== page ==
EDISON – With the retirement of long-time business administrator Dan Michaud, the Edison Public School District is in the process of selecting a new business administrator.
“This was a real tough decision to make to retire at this point in time, but I’ve been here almost 35 years,” Michaud said at his last board meeting on Dec. 22, saying his family has been pushing for him to make the decision after coming home many times stressed out from long school days. “I do have to say the reason why I was as competent as I was had to do a lot with the people who work for me. Nobody more than Judy Cox my secretary. She’s been with me for 33 years and I couldn’t have done it without her. She’s irreplaceable to me and I know she wasn’t ready for me to leave.”
Michaud said he is proud of the many accomplishments made in the district during his tenure, which began in 1986. He said at that time the school budget was under $100 million with a student enrollment of 10,500. Now the budget is pressing $270 million and student enrollment is 17,000.
“I’ve tried to be as cost effective as possible on everything,” he said. “I really appreciate everyone’s support given to me over the years.”
Schools Superintendent Bernard Bragen said he has known Michaud since he was a student in the Edison School District. Bragen grew up in Edison and began his career in the district. He began the superintendent role on Dec. 9, 2019.
“I appreciate that you stayed on a little longer to help me transition,” he said. “Like everyone has said here, you are irreplaceable.”
Ann Kluck is serving as acting business administrator until an interim, new business administrator is selected, Bragen said.
Board member farewells
In December, the board said goodbye to outgoing board members Beth Moroney and Falguni Patel. The board members did not seek re-election.
Moroney said serving two terms on the board has been one of the greatest honors of her life. She said the rebuilding of James Monroe Elementary School has been one of the most outstanding moments of her time on the board. The school was burned down by a discarded cigarette in 2014.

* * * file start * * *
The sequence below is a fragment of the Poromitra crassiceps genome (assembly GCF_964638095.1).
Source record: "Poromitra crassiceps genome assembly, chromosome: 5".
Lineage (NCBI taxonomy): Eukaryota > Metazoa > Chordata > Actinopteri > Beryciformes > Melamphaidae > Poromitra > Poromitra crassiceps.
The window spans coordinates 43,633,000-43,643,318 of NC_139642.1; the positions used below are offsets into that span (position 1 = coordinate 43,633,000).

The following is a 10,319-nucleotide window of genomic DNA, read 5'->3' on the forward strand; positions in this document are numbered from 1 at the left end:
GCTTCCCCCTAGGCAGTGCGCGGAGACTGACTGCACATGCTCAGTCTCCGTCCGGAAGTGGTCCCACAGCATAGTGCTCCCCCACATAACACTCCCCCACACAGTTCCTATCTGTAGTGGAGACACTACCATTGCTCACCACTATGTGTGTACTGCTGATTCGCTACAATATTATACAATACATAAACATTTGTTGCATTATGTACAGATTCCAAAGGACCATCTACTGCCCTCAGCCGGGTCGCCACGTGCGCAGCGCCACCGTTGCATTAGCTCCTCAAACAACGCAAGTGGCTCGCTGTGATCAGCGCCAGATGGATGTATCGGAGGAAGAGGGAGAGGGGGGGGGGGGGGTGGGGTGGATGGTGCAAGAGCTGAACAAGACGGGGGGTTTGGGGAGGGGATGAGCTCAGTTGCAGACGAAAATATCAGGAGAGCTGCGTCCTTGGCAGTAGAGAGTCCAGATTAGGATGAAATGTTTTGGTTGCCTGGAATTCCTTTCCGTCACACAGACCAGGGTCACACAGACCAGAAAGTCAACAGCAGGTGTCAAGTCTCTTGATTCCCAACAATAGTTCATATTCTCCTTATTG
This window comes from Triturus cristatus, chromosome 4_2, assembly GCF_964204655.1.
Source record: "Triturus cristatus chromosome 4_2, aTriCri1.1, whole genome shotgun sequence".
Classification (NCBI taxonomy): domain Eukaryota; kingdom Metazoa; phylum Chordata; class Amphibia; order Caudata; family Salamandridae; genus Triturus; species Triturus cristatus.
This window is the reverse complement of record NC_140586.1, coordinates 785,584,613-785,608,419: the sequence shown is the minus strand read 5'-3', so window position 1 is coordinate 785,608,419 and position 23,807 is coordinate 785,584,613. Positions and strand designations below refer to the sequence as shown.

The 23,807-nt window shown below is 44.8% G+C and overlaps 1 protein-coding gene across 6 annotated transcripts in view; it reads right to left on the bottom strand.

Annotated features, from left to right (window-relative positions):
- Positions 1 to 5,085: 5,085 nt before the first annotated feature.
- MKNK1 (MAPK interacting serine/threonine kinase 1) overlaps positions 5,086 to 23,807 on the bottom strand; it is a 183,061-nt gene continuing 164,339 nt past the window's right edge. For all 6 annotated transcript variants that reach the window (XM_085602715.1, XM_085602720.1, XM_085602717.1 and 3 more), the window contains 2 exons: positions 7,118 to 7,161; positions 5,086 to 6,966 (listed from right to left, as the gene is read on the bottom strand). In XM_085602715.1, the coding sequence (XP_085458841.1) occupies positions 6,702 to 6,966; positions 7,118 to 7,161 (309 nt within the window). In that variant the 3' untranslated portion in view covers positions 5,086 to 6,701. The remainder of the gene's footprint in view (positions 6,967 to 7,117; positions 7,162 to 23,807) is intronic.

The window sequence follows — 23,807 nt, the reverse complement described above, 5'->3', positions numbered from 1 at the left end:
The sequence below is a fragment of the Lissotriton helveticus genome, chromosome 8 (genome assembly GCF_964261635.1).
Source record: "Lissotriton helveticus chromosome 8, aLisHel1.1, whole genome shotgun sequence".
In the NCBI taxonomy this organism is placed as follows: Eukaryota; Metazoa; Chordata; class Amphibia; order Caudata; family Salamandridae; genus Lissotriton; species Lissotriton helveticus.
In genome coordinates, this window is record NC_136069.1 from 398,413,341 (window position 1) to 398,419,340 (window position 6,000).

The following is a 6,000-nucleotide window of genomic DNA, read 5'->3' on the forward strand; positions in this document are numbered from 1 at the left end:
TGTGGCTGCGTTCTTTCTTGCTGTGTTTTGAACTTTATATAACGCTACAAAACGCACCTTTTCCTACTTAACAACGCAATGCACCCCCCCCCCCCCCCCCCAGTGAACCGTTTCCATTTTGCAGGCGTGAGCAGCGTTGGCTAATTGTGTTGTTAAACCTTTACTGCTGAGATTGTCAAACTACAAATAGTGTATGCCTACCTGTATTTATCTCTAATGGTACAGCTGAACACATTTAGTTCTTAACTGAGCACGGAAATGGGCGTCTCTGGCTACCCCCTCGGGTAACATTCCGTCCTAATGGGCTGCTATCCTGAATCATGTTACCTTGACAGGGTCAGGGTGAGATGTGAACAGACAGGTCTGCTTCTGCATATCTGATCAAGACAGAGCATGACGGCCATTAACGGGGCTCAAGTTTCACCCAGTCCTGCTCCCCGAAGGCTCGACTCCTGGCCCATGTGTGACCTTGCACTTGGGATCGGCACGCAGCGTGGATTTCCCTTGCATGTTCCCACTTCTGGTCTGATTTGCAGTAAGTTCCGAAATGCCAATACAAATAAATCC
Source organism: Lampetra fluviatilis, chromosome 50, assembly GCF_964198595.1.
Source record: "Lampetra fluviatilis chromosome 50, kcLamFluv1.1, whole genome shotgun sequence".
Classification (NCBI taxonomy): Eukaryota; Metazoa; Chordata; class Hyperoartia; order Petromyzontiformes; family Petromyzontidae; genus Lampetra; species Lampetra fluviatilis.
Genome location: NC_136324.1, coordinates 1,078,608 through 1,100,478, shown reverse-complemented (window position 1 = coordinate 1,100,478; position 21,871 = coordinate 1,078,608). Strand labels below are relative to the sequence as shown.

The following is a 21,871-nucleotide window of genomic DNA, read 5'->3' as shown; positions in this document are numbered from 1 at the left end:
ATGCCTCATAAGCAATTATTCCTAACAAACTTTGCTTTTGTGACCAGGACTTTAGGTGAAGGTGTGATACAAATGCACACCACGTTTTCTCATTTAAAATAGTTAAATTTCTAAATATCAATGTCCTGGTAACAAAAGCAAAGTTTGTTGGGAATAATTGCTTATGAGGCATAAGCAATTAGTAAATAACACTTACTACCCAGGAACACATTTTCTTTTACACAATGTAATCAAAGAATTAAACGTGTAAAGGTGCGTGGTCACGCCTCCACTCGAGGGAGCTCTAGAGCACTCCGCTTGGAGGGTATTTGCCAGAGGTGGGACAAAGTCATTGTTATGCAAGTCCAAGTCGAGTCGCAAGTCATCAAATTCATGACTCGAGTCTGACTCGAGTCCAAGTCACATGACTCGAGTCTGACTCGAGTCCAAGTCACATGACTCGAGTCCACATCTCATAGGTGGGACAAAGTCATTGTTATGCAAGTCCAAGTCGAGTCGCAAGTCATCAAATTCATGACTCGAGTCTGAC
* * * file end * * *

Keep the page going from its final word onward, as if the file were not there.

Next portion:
In recent years, Moroney has been instrumental in working with the Wingman program and social emotional learning.
The Wingman program is a youth-led social and emotional learning experience in memory of Dylan Hockley, one of the first grade victims of the Sandy Hook Elementary School mass shooting in Newtown, Connecticut, in 2014.
Patel said during her three years on the board, she has strived to serve with integrity.
“If I was able to significantly impact one child’s future, it was all worth it,” she said. “Right now people are scared, students, teachers, parents, everyone is scared because of the [novel coronavirus] pandemic. The long-term effects on our health and children’s physical and emotional well-being are still unknown. The next few months will be crucial and some really tough decisions will need to be made. As a board it is important, now more than ever, to not let noise distract you away from what you are here to do. And that is to move this district forward. Remember your actions will set the tone for the entire district.”
The board also said goodbye to board member Ralph Errico, who served his last day on Dec. 31. He began his second term in 2019. He served as board president in 2020.
Shi, at the re-organization meeting, announced Errico stepped down and recognized him for his five years of service.
The Board of Education reorganized with two new board members on Jan. 4. Former Gov. Richard Codey swore in Jerry Shi, who begins his third term; and newcomers Mohin Patel and Virginia White.
Shi, Patel and White, who ran on the Edison First slate, won the three, three-year terms available on the Edison Board of Education in the November election.
During the re-organization meeting, Shi was selected to serve as board president. He previously served as board president for two years in 2018 and 2019. Patel was selected to serve as board vice president.
Shi said each year brings new hope and new promise. He said he looks forward to working with board members, administrators, educators, staff, parents, students and the school community.
“I’m confident if we work together we can reduce some of the financial burden placed on the taxpayers in Edison without sacrificing the quality of our education system,” he said. “I’m confident that we will put the word public back into the Edison Public Schools by creating a more open accessible and resident friendly education center that communicates with the public in a timely manner. I’m confident that we will prioritize the health and wellness of our students and staff and give our community the resources they need. Most importantly, I’m confident that we will be able to ensure our 17,000 students are offered the best education as possible as our schools continue to shine brighter than ever.”